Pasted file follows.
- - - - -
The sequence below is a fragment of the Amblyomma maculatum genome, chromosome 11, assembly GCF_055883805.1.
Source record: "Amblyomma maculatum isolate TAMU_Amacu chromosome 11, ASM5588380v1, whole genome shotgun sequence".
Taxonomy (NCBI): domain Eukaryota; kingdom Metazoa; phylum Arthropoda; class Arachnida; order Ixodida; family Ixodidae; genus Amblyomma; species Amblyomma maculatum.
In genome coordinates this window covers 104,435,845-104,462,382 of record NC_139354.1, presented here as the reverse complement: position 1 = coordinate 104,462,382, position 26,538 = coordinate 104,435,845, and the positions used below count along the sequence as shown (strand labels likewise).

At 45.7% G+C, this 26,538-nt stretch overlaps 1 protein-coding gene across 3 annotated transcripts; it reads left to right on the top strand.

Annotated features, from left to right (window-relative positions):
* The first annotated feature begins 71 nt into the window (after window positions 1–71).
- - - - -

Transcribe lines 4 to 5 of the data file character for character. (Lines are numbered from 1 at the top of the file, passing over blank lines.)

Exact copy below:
In genome coordinates this window covers 104,435,845-104,462,382 of record NC_139354.1, presented here as the reverse complement: position 1 = coordinate 104,462,382, position 26,538 = coordinate 104,435,845, and the positions used below count along the sequence as shown (strand labels likewise).

At 45.7% G+C, this 26,538-nt stretch overlaps 1 protein-coding gene across 3 annotated transcripts; it reads left to right on the top strand.